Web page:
The budding yeast Saccharomyces cerevisiae has become an important model for evolutionary genomics owing to the development of high-throughput sequencing technologies.
Comparative genomics analysis of S. cerevisiae and closely related species has contributed to our understanding of how new species emerge and has shed light on the various mechanisms that contribute to reproductive isolation.
Population genomics and comparative genomics of Saccharomyces yeasts have revealed that hybridization occurred frequently throughout, and has had substantial effects on, yeast evolution. Hybridization could itself be a mechanism of adaptation and speciation.
Genomic analysis of Saccharomyces yeasts has provided a better understanding of the mechanisms underlying large-scale genomic changes, such as polyploidy, and their consequences for genome evolution and cell physiology.
Genomic analysis of yeast strains associated with humans has revealed the history of yeast domestication and the mechanisms that have contributed to its adaptation to anthropogenic environments.
Genomic approaches are increasingly contributing to our understanding of how budding yeasts adapt to natural environments by identifying the genes that are involved in adaptation within natural substrates.
The budding yeast Saccharomyces cerevisiae is a highly advanced model system for studying genetics, cell biology and systems biology. Over the past decade, the application of high-throughput sequencing technologies to this species has contributed to this yeast also becoming an important model for evolutionary genomics. Indeed, comparative genomic analyses of laboratory, wild and domesticated yeast populations are providing unprecedented detail about many of the processes that govern evolution, including long-term processes, such as reproductive isolation and speciation, and short-term processes, such as adaptation to natural and domestication-related environments.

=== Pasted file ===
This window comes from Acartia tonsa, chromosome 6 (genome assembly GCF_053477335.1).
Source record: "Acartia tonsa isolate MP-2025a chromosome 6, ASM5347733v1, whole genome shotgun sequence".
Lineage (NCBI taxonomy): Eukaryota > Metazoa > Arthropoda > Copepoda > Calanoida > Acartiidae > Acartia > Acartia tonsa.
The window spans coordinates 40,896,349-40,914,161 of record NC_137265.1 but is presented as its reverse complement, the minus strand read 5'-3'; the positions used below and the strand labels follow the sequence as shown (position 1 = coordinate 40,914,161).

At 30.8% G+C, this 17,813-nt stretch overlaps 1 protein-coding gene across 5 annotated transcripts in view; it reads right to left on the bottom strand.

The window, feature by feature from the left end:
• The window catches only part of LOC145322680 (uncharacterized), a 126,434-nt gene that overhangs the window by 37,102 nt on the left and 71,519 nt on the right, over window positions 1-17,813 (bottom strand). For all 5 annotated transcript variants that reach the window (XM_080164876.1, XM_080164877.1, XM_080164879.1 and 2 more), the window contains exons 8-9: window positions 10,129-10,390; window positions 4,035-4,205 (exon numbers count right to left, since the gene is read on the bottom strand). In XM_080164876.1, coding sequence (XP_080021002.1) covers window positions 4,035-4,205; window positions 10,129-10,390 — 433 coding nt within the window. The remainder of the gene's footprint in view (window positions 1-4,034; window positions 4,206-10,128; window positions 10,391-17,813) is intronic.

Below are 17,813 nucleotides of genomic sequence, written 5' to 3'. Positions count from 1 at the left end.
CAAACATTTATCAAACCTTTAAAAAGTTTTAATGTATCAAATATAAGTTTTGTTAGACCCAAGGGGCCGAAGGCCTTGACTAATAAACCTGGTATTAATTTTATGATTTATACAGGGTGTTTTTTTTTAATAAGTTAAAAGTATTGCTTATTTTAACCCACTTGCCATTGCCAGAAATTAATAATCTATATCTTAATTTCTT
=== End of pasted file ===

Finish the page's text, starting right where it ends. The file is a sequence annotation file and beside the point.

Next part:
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The authors thank the members of the Landry laboratory, N. Aubin-Horth and the three anonymous reviewers for useful comments on the manuscript. This work was supported by grants from the Natural Sciences and Engineering Research Council of Canada (NSERC) and the Canadian Institutes of Health Research (CIHR). C.R.L. holds the Canada Research Chair in Evolutionary Cell and Systems Biology.
The authors declare no competing financial interests.
Conditions related to human activities.
- Whole-genome duplication
(WGD). Process by which the number of chromosomes is doubled.
A group of species that diverged from the group of interest before its most recent common ancestor.
- Reproductive isolation
A mechanism that prevents the production of viable or fertile offspring between species.
Crosses between species or divergent populations.
The number of sets of homologous chromosomes in a cell for a given species, in which haploid cells have one set, diploid cells have two sets and polyploid cells have multiple (more than two) sets.
- Postzygotic isolation